Quantification of Nitrogen Lost to Greenhouse Gas Emissions in Cover Crop Systems

Project Overview

Project Type: Graduate Student
Funds awarded in 2013: $9,924.00
Projected End Date: 12/31/2014
Grant Recipient: Michigan State University
Region: North Central
State: Michigan
Graduate Student:
Faculty Advisor:
Dr. Dale Mutch
Michigan State University Extension


  • Agronomic: corn, wheat


  • Crop Production: cover crops, nutrient cycling

    Proposal abstract:

    As the cost of inputs increases, farmers seek tools to maintain a competitive edge. One such tool is the use of cover crops, which can improve nitrogen (N) retention in the cropping system and thus decrease the amount of N fertilizer that needs to be applied. Cover crop N release isn’t always in sync with cash crop demand, however. Decomposing fall-planted oilseed radish biomass may release scavenged N too early, while winter-hardy grasses such as annual ryegrass can immobilize N into mid-summer. The former is particularly problematic as it represents N lost from the system; this lost N is both a potential environmental problem and an economic problem. A number of researchers are investigating the amount of N lost to leaching from decomposed oilseed radish biomass. Another, less studied, method by which N may be lost is through greenhouse gas emissions. I propose to quantify the amount of N lost to greenhouse gas emissions when oilseed radish, annual ryegrass, and a mix of the two are planted after wheat harvest in a wheat/corn/soybean rotation. Field corn planting will follow cover crop termination. Data to be collected include cover crop biomass and N content, gas samples taken before/during/after oilseed radish decomposition, soil N content analyses, and corn growth/yield measurements.

    Project objectives from proposal:

    Short-term project outcomes include: increased farmer knowledge of cover crops and confidence in their use, and awareness of relationships between cropping systems and greenhouse gas emissions. The intermediate-term outcome is the increased adoption of cover crops, while long-term outcomes are the realizations of benefits accrued due to wide-scale cover crop use.

    Short-term outcomes will be measured via use of the Turning Point audience response system, through which surveys will be administered. A farmer panel will also provide input on the project periodically. The intermediate-term outcome will be partially evaluated through the efforts of the MSU Extension cover crop team to quantify changes in cover crop use. Project outcomes have relevance to farmers/ranchers because they will improve the economic and environmental sustainability of producers in the North Central region who use cover crops.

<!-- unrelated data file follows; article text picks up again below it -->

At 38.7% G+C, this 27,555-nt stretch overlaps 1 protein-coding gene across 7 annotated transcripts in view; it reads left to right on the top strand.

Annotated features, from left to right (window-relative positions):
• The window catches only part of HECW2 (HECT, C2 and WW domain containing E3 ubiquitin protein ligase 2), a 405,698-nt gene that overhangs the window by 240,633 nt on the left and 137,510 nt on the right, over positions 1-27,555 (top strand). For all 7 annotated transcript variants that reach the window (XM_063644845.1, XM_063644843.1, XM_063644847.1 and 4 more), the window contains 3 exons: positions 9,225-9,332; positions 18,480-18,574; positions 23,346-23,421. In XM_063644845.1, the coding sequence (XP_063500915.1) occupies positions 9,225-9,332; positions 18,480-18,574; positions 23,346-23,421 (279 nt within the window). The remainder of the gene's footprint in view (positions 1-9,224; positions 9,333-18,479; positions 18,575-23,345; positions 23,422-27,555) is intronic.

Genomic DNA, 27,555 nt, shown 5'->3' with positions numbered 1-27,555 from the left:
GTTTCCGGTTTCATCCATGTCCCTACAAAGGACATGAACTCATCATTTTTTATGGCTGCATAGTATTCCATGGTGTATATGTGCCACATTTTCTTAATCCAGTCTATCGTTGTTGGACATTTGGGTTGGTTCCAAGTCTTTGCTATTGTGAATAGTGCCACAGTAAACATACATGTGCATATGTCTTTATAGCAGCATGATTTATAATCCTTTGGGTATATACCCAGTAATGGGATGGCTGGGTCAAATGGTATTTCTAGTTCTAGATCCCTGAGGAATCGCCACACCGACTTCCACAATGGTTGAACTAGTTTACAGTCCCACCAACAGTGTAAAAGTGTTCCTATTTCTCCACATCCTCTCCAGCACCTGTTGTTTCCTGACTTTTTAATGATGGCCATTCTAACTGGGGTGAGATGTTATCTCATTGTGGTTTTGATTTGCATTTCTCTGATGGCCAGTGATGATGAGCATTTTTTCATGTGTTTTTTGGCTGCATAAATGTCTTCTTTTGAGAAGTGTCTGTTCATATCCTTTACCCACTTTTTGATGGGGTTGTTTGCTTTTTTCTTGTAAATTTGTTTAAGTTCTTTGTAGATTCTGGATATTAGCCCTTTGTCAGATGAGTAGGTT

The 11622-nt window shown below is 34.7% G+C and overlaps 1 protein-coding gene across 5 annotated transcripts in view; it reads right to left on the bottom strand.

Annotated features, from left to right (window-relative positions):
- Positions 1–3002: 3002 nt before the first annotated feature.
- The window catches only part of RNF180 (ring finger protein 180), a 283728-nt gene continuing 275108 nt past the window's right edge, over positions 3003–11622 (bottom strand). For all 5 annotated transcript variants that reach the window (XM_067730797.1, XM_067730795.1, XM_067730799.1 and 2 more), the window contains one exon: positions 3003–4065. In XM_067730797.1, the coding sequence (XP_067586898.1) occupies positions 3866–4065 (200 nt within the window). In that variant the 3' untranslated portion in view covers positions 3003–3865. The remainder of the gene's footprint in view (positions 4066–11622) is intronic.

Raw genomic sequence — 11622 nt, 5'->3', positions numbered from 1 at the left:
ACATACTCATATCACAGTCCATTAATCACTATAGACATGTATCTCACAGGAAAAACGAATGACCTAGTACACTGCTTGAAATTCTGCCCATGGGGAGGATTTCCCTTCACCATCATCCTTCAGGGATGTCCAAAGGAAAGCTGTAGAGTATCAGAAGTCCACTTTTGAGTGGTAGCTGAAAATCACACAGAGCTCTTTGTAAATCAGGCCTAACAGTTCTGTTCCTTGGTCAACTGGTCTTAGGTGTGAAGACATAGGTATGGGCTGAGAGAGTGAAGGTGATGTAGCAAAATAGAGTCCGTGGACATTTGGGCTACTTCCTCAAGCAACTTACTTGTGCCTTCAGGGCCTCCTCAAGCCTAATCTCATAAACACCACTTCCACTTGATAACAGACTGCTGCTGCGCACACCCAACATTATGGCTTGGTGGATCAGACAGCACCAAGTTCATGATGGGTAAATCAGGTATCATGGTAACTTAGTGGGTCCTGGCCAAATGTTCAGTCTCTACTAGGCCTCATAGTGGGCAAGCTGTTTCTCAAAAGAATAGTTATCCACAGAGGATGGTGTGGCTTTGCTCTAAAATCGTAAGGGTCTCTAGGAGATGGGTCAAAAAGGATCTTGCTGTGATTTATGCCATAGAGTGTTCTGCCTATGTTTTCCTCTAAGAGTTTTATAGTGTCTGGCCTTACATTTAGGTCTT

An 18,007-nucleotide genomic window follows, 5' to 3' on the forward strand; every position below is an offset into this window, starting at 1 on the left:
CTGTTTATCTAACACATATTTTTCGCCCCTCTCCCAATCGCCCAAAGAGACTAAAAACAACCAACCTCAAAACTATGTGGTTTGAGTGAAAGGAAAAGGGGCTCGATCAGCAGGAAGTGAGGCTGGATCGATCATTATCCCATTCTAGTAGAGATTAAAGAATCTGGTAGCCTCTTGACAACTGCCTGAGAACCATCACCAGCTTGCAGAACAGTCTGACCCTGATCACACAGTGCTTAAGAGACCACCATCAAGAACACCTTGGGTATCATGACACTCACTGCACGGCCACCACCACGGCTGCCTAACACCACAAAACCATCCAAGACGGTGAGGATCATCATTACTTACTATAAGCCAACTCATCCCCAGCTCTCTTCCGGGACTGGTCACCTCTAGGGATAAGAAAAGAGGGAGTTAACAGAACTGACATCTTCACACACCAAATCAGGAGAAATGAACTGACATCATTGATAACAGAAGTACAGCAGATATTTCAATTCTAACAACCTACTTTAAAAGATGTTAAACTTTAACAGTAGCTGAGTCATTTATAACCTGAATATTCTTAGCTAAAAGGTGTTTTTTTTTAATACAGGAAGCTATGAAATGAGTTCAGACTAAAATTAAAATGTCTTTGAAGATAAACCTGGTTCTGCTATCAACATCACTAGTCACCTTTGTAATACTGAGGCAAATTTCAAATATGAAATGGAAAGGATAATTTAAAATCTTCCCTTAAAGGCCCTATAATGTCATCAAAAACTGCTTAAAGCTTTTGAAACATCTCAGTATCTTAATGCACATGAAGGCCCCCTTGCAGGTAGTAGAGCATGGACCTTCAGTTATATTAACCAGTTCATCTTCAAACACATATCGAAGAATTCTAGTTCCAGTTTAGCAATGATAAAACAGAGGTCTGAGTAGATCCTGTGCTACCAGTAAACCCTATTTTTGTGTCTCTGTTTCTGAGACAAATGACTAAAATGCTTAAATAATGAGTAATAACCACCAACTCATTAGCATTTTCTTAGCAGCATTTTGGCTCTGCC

This project will also be evaluated based on its success at outreach. Many of the project outputs serve as outreach methods. Presentations at MSU Ag Expo, the Great Lakes Fruit, Vegetable, and Farm Market Expo (GLEXPO), and winter meetings will reach a wide variety of people. The Midwest Cover Crops Council (MCCC) meeting attracts farmers and researchers with a strong interest specifically in cover crops, as will the planned workshops/field days. The annual meeting Crop Science Society of America attracts primarily researchers; the data from this project will be of interest to both Extension personnel and others investigating the use of cover crops and/or greenhouse gas emissions in agricultural systems.

    This project will generate one new MSU Extension bulletin. Data will also be used to update Bulletin E2884 – Cover Crop Choices for Michigan. Brief project update-type articles will also be written for the MSU Extension website. At the regional level, data will be used to update the MCCC online cover crop selector tool. Finally, this project will result in at least one peer-reviewed journal article.

    Any opinions, findings, conclusions, or recommendations expressed in this publication are those of the author(s) and do not necessarily reflect the view of the U.S. Department of Agriculture or SARE.